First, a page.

Lateritization, Geomorphology and Geodynamics of a Passive Continental Margin: The Konkan and Kanara Coastal Lowlands of Western Peninsular India

  1. Médard Thiry and
  2. Régine Simon-Coinçon
  1. M. Widdowson1 and
  2. Y. Gunnell2

Published Online: 14 APR 2009

DOI: 10.1002/9781444304190.ch10

Palaeoweathering, Palaeosurfaces and Related Continental Deposits

Palaeoweathering, Palaeosurfaces and Related Continental Deposits

How to Cite

Widdowson, M. and Gunnell, Y. (1995) Lateritization, Geomorphology and Geodynamics of a Passive Continental Margin: The Konkan and Kanara Coastal Lowlands of Western Peninsular India, in Palaeoweathering, Palaeosurfaces and Related Continental Deposits (eds M. Thiry and R. Simon-Coinçon), Blackwell Publishing Ltd., Oxford, UK. doi: 10.1002/9781444304190.ch10

Author Information

  1. 1

    Department of Earth Sciences, The Open University, Walton Hall, Milton Keynes MK76AA, UK

  2. 2

    Laboratoire de Géographie Physique, CNRS-UPRES-A 6042, Université Paris 7, case 7001, 2 Place Jussieu, 75251 Paris Cedex 05, France

Publication History

  1. Published Online: 14 APR 2009
  2. Published Print: 26 MAY 1995

ISBN Information

Print ISBN: 9780632053117

Online ISBN: 9781444304190



  • geology and landscape of the western Indian margin;
  • continental flood basalts (CFB), Deccan Traps;
  • magmatic underplating and denudational isostasy;
  • Palghat-Cauvery shear zone;
  • Western Ghats, dividing peninsular India;
  • laterite, common in western peninsular India;
  • laterites, developing in Konkan and Kanara regions


The existence of extensive belts of lateritization along the coastal lowlands of tropical continental margins is a well-documented phenomenon and this research presents a detailed study of the western coast of peninsular India (12°–18°N). The western coast of India is a passive continental margin and its coastal low-lands evolved geomorphologically during middle to late Tertiary times. The associated extensive laterites testify to an important and widespread lateritization that affected western India during this time. These laterites developed upon a pedimented surface resulting from the recession of the Western Ghats escarpment when climatic and tectonic conditions favourable to deep weathering reached an acme; at least two generations of laterite formations may be recognized. The most extensive phase of lateritization was consequent to the development of the pedimented surface, because this provided an ideal topographical site for protracted deep weathering. Importantly, this pediment surface has been cut into two distinct lithological terranes, which differ fundamentally in both their geological age and structure. To the north, the laterite is developed upon the Deccan basalts of Late Cretaceous to early Tertiary age (c. 65–67 Ma) which have provided a laterite protolith of remarkably restricted and predictable composition. South of 16°30′, the coastal laterites have evolved upon the heterogeneous pre-Deccan basement, which comprises high-grade (i.e. Peninsular gneisses) and low-grade sedimentary lithologies of Archaean-Proterozoic age (i.e. Dharwar metasediments), and irregular shaped granitic intrusions of Early Proterozoic age.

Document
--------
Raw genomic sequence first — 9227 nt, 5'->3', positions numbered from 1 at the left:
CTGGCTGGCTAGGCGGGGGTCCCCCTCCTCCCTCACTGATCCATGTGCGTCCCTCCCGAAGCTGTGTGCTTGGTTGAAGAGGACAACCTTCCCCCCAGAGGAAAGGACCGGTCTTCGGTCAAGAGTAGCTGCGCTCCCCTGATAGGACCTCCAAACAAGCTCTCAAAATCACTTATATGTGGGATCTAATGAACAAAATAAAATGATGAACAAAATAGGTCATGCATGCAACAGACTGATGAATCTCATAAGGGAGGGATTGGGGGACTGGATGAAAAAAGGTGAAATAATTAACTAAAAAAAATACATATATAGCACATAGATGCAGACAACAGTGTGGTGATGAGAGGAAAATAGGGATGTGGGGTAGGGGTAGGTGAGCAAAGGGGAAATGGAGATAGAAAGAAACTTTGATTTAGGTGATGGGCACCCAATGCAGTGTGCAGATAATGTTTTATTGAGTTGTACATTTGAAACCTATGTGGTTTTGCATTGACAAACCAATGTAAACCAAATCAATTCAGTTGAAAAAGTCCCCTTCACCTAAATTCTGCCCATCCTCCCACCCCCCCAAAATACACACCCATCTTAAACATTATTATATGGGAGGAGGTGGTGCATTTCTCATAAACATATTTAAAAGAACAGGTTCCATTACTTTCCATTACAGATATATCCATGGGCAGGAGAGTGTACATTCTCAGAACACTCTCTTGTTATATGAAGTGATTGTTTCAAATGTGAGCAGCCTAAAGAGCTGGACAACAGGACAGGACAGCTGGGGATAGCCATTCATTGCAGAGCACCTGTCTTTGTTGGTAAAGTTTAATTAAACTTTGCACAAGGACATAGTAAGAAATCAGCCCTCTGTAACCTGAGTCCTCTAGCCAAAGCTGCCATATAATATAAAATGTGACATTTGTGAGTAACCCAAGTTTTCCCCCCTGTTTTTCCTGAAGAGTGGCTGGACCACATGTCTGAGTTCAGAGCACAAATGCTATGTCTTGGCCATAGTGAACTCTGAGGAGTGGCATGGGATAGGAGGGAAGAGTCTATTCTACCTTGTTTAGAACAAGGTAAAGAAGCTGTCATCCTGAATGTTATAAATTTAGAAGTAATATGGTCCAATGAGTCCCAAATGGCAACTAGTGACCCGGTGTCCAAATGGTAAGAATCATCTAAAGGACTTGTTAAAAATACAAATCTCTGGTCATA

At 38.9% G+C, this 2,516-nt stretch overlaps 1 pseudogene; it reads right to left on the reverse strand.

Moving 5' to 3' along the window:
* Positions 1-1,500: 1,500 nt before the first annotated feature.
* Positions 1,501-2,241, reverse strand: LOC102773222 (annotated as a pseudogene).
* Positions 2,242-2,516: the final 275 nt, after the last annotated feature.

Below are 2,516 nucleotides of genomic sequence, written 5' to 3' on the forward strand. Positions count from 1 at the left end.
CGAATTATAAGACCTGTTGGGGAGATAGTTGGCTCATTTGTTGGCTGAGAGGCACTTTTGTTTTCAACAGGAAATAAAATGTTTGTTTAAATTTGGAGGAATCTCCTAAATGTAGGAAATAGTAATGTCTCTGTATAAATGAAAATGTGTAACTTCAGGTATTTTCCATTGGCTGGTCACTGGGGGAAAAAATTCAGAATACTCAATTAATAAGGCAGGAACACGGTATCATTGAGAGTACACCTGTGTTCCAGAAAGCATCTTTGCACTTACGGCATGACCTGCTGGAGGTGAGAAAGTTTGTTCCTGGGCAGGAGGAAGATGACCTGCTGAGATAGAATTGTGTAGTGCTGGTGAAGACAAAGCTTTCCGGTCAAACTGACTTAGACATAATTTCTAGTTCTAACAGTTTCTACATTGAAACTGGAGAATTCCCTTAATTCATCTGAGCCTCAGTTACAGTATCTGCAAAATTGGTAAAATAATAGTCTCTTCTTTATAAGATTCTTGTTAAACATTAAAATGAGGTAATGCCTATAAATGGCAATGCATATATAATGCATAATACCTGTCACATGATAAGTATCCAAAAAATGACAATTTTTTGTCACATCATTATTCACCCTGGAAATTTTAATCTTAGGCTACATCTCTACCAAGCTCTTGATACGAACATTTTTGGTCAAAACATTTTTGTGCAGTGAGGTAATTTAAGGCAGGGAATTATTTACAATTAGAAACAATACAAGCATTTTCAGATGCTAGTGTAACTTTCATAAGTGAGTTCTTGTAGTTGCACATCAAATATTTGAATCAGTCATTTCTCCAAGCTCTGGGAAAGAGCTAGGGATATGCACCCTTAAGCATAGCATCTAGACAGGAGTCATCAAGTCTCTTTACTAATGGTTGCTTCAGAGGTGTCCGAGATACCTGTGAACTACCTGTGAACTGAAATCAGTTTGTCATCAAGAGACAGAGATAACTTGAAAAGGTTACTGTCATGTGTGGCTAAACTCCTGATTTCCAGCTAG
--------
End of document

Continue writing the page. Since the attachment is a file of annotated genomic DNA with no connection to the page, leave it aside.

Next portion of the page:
The objectives of the current work are threefold: first, to explore similarities of laterite development across these different geological terranes, thereby demonstrating the ubiquity of both lateritization and controlling geomorphological processes. Such ubiquity clearly points to a fundamental morphotectonic control during evolution of the margin. Second, to outline the chemical and physical differences of laterite types across the Konkan-Kanara lowlands, which inevitably exist as a result of fundamental differences in the underlying geology. Thirdly, the morphology of the lateritized pediment surface is investigated with respect to the morphotectonic development of the Indian margin. The elevated position of the Indian coastal laterite belt (c. 60–200m), together with associated development of an entrenched drainage confirms its geological antiquity, and indicates that widespread and permanent uplift has affected the margin during late Tertiary times. Moreover, cambering of this lateritized coastal palaeosurface is consistent with current models advocating seaward flexuring of rifted continental margins in response to onshore denudational unloading and concomitant offshore sedimentary loading.